Much of nutmeg’s flavor and aroma comes from volatile oils of myristica, which contains myristicin, a narcotic whose function in the plant is as a natural insecticide. Nutmeg — like cinnamon and cloves — also acts as an antibacterial agent.

Ingested in small doses, nutmeg can reduce flatulence and indigestion, and help treat diarrhea, vomiting and nausea. University of Michigan researcher Suzanna Zick, N.D., M.P.H., lists nutmeg as one of the spices useful in lowering blood pressure. It has been used traditionally as an aphrodisiac and recent studies on male mice show it benefits sexual activity.

Topically applied nutmeg is used as an analgesic, especially for rheumatism, mouth sores and toothaches. A 2007 study showed that nutmeg inhibits oral pathogens, which may explain nutmeg oil’s use for toothaches.

Caution: Be careful with nutmeg — the pinch used in cooking is fine, but large amounts, as little as two whole nutmegs, can be poisonous. Too much nutmeg can cause side effects such as hallucinations, nausea and shock, due to myristicin. A study in Texas over six years documented 17 emergency room calls with adverse symptoms from nutmeg overconsumption.

Nutmeg is a seed, not a nut, so it isn’t a risk to people with nut allergies.


Commonly referred to as ginger root, this spice actually comes from the plant’s rhizome, a knobby, horizontal stem that sends out roots. Depending on the variety, the flesh can be yellow, white or red and covered with a brownish skin.

Ginger has a warm, spicy, slightly citrus flavor that works well in savory and sweet dishes alike. It’s used by people who juice fresh fruits and vegetables to add extra zing, and it adds dimension to countless stir-fries and marinades. It’s essential in Indian, Thai, Chinese, Japanese and Indonesian cuisines.

Ginger offers numerous therapeutic benefits as well. Studies show that a particular enzyme in ginger known as zingibain has strong anti-inflammatory properties, making it very effective in relieving arthritis. Taken as a tea or in fresh or capsule form, even high doses reportedly do not have any side effects. Food prepared with ginger can give you a medicinal dose. Ginger also contains potassium, protease, oleoresins, starch, essential oils and protein.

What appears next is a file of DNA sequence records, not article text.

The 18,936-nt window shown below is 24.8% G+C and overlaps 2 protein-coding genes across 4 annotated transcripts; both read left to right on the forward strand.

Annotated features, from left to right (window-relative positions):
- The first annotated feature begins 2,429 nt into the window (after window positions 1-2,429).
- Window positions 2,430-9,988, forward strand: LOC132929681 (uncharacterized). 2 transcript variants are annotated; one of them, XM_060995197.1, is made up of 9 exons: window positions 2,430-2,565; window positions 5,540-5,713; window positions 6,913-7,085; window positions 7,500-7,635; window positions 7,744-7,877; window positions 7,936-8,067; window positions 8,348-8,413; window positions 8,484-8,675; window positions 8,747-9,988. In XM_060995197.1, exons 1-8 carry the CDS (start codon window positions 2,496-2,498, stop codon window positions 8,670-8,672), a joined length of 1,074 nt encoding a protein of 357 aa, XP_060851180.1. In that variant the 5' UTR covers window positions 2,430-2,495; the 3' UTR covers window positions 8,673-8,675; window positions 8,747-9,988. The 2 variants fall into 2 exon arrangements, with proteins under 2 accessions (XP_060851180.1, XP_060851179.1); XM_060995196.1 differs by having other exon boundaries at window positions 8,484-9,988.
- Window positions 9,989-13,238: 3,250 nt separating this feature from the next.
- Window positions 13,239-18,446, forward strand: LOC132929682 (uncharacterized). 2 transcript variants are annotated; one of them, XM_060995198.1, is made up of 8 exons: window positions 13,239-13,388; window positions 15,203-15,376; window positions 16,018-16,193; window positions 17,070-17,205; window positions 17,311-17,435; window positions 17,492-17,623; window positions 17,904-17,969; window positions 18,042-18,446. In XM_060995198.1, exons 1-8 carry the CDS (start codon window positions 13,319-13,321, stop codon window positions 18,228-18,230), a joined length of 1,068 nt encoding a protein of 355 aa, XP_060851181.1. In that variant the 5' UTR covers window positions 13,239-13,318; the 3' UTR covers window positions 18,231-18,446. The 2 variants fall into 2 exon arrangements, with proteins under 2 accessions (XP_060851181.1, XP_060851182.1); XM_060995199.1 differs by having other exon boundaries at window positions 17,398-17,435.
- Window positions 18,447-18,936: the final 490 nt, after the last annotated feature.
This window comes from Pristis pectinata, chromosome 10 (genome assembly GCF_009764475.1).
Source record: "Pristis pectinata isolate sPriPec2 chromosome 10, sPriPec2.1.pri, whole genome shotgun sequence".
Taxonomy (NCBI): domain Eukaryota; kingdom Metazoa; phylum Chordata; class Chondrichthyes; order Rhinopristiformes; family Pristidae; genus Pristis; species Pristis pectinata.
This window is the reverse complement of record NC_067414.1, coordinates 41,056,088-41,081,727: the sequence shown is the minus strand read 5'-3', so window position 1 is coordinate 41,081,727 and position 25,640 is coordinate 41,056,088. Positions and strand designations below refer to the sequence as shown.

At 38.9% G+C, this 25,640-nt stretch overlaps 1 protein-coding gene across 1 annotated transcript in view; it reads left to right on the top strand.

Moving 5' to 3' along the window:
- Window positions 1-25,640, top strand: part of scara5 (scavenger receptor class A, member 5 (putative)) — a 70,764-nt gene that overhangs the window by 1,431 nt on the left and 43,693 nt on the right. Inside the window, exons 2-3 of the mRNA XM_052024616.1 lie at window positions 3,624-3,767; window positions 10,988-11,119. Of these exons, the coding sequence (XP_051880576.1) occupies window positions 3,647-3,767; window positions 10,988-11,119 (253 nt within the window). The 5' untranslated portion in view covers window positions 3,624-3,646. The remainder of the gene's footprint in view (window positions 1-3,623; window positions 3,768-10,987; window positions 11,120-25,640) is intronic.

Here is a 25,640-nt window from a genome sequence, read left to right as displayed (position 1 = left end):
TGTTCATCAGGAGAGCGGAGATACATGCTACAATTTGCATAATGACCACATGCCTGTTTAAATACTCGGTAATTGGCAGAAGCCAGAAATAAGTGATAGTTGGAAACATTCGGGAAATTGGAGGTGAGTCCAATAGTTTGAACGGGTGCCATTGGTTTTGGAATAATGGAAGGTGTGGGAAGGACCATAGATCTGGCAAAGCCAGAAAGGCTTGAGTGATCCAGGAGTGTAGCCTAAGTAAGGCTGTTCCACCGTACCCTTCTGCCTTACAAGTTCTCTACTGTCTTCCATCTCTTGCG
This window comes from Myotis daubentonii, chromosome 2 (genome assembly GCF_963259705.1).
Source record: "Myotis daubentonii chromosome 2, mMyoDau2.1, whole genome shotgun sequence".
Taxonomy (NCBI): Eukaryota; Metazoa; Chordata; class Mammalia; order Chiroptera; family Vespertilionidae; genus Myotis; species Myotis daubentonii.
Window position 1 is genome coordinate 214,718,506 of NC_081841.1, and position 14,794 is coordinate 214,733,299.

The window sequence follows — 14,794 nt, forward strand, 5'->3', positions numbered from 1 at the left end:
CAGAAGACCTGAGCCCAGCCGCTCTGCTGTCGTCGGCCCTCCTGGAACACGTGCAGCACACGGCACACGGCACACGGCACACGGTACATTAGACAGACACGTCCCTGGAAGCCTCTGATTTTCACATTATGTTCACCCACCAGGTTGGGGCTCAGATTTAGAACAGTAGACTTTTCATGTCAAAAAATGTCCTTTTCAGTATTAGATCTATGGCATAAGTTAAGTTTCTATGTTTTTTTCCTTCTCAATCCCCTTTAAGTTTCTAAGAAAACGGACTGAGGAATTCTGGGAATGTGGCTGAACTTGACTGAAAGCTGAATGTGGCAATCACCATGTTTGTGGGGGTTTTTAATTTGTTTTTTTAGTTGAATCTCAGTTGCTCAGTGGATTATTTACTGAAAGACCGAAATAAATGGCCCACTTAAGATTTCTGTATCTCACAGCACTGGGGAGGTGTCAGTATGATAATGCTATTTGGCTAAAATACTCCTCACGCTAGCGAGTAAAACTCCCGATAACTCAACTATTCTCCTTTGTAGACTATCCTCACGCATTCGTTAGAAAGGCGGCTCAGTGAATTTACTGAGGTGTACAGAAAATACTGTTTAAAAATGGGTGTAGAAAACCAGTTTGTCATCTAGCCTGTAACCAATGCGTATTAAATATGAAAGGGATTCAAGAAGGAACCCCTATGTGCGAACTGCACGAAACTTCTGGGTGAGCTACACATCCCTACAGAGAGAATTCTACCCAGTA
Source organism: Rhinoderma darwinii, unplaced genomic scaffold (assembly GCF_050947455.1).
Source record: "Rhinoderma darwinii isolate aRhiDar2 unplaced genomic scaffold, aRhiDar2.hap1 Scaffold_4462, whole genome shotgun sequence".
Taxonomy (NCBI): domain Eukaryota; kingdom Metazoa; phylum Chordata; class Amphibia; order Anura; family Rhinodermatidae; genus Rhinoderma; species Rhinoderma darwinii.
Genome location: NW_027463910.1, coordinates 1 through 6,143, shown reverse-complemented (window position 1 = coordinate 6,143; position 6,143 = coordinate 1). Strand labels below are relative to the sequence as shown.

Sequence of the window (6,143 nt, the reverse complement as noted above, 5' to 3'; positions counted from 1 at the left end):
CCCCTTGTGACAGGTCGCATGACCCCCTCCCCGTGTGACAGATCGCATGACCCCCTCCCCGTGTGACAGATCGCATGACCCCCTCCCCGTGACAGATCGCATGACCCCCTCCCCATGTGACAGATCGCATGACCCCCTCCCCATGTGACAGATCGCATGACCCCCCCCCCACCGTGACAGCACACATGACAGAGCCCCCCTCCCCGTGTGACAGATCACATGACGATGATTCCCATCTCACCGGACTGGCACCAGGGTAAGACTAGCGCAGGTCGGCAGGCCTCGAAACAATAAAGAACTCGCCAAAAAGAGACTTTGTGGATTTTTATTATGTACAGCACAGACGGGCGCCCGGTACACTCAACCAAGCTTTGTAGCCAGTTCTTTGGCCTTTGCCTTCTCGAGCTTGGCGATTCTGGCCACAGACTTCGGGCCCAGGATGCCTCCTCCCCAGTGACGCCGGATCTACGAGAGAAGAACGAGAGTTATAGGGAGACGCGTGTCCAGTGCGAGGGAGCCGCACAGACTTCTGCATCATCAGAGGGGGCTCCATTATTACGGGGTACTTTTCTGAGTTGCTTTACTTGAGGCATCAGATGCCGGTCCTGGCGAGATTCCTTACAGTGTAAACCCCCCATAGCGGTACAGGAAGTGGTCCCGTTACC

Long used as a folk remedy for soothing the stomach, studies have confirmed ginger’s effectiveness. Researchers determined that ginger reduces nausea due to a strong antioxidant, gingerol, that blocks receptors in the stomach causing nausea.

Recent studies show ginger is useful in relieving morning sickness during pregnancy, in treating postoperative nausea, and is superior to dimenhydrinate (Dramamine) in reducing motion sickness. Results released at the May 2009 annual meeting of the American Society of Clinical Oncology showed ginger also significantly reduces the severity of nausea experienced by chemotherapy patients. Ginger is being studied for possible use against cancer cells, especially ovarian and colorectal cancers, and for its immune boosting action.

Fresh ginger is preferred over dried since it has superior flavor and higher levels of gingerol. Look for firm, smooth ginger that’s free of mold. No need to peel the skin; just grate it whole for use in recipes.

Caution: Adverse effects after consuming ginger are uncommon but may include heartburn, diarrhea and oral irritation.

“People really need to be aware that there are a lot of products that put in a synthetic form of ginger and hardly any real ginger,” says Zick. “So if you wanted the medicinal effect, you would have to make sure that the brand had actual ginger in it.”

Caution for all spices: More than 65 million pounds of spices, herbs and dry ingredients are irradiated each year. This can affect the health benefit of spices. For example, cinnamon experiences a significant decrease in vitamin C content with radiation. PCC never accepts for sale any irradiated spices (or other food products, for that matter).

Karen McGeorge Sanders has published more than 200 articles. When not writing, she’ll spend this holiday season cooking with spices, hoping for a healthy new year.

Also in this issue

Organic cotton: As important as organic food

When you think about supporting organic agriculture and choosing sustainably produced products, don’t forget cotton — the world’s most important non-food crop. Non-organic cotton is considered the world’s “dirtiest” crop by the Environmental Justice Foundation.

News bites, November 2009

USDA to clarify “natural”, USDA restores pesticide database, GE sugar beets stopped, and more

Pledge to eat local

Accept the challenge! This Thanksgiving, Puget Sound Fresh, a program of King County and the local nonprofit, Cascade Harvest Coalition, are asking us to pledge to “eat at least one locally produced food.” It’s fun and easy ­— and a wonderful way to give thanks for the delicious bounty of our region.